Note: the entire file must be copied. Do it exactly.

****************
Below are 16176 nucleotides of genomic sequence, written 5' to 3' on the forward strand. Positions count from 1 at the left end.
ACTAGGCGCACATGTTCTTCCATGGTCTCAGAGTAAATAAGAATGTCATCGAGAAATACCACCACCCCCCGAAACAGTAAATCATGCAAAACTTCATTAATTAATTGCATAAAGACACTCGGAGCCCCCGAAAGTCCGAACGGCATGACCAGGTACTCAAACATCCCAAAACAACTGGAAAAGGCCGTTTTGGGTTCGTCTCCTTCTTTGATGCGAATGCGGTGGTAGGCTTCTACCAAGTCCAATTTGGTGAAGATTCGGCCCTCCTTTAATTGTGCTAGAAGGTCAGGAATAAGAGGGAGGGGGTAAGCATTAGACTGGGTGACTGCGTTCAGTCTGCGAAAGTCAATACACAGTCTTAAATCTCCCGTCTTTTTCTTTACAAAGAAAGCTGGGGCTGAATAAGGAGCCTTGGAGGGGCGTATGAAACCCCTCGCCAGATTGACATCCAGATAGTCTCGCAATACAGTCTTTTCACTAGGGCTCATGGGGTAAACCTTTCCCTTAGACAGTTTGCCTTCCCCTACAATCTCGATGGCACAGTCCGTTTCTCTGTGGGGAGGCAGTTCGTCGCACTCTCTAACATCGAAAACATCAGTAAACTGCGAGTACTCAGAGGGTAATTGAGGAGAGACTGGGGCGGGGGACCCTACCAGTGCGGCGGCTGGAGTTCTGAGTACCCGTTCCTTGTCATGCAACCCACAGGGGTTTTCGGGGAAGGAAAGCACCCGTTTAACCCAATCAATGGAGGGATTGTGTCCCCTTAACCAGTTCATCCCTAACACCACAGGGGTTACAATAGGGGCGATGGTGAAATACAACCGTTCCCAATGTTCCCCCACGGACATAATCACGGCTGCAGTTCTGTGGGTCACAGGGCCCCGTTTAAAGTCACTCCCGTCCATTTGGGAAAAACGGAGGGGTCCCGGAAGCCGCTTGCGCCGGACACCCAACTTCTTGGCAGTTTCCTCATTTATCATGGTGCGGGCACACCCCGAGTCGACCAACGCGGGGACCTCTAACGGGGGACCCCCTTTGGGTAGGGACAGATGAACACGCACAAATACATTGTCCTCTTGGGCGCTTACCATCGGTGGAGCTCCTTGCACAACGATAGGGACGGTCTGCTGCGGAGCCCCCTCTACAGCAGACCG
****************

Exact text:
Below are 16176 nucleotides of genomic sequence, written 5' to 3' on the forward strand. Positions count from 1 at the left end.
ACTAGGCGCACATGTTCTTCCATGGTCTCAGAGTAAATAAGAATGTCATCGAGAAATACCACCACCCCCCGAAACAGTAAATCATGCAAAACTTCATTAATTAATTGCATAAAGACACTCGGAGCCCCCGAAAGTCCGAACGGCATGACCAGGTACTCAAACATCCCAAAACAACTGGAAAAGGCCGTTTTGGGTTCGTCTCCTTCTTTGATGCGAATGCGGTGGTAGGCTTCTACCAAGTCCAATTTGGTGAAGATTCGGCCCTCCTTTAATTGTGCTAGAAGGTCAGGAATAAGAGGGAGGGGGTAAGCATTAGACTGGGTGACTGCGTTCAGTCTGCGAAAGTCAATACACAGTCTTAAATCTCCCGTCTTTTTCTTTACAAAGAAAGCTGGGGCTGAATAAGGAGCCTTGGAGGGGCGTATGAAACCCCTCGCCAGATTGACATCCAGATAGTCTCGCAATACAGTCTTTTCACTAGGGCTCATGGGGTAAACCTTTCCCTTAGACAGTTTGCCTTCCCCTACAATCTCGATGGCACAGTCCGTTTCTCTGTGGGGAGGCAGTTCGTCGCACTCTCTAACATCGAAAACATCAGTAAACTGCGAGTACTCAGAGGGTAATTGAGGAGAGACTGGGGCGGGGGACCCTACCAGTGCGGCGGCTGGAGTTCTGAGTACCCGTTCCTTGTCATGCAACCCACAGGGGTTTTCGGGGAAGGAAAGCACCCGTTTAACCCAATCAATGGAGGGATTGTGTCCCCTTAACCAGTTCATCCCTAACACCACAGGGGTTACAATAGGGGCGATGGTGAAATACAACCGTTCCCAATGTTCCCCCACGGACATAATCACGGCTGCAGTTCTGTGGGTCACAGGGCCCCGTTTAAAGTCACTCCCGTCCATTTGGGAAAAACGGAGGGGTCCCGGAAGCCGCTTGCGCCGGACACCCAACTTCTTGGCAGTTTCCTCATTTATCATGGTGCGGGCACACCCCGAGTCGACCAACGCGGGGACCTCTAACGGGGGACCCCCTTTGGGTAGGGACAGATGAACACGCACAAATACATTGTCCTCTTGGGCGCTTACCATCGGTGGAGCTCCTTGCACAACGATAGGGACGGTCTGCTGCGGAGCCCCCTCTACAGCAGACCG